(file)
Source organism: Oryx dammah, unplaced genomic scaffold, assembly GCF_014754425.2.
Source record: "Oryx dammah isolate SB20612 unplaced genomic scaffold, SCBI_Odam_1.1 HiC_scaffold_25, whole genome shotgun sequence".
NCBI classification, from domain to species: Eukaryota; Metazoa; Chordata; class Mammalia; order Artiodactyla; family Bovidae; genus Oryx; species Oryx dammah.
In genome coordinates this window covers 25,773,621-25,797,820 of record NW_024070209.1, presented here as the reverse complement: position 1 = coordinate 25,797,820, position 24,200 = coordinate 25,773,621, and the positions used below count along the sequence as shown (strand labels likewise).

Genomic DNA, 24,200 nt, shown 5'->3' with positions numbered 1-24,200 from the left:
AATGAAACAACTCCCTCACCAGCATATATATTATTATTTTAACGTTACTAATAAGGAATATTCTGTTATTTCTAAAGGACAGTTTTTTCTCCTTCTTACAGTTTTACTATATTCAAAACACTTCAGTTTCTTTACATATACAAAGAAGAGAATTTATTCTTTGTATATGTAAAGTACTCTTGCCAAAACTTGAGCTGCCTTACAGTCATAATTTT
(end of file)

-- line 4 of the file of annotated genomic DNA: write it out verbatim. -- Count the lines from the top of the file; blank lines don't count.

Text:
In genome coordinates this window covers 25,773,621-25,797,820 of record NW_024070209.1, presented here as the reverse complement: position 1 = coordinate 25,797,820, position 24,200 = coordinate 25,773,621, and the positions used below count along the sequence as shown (strand labels likewise).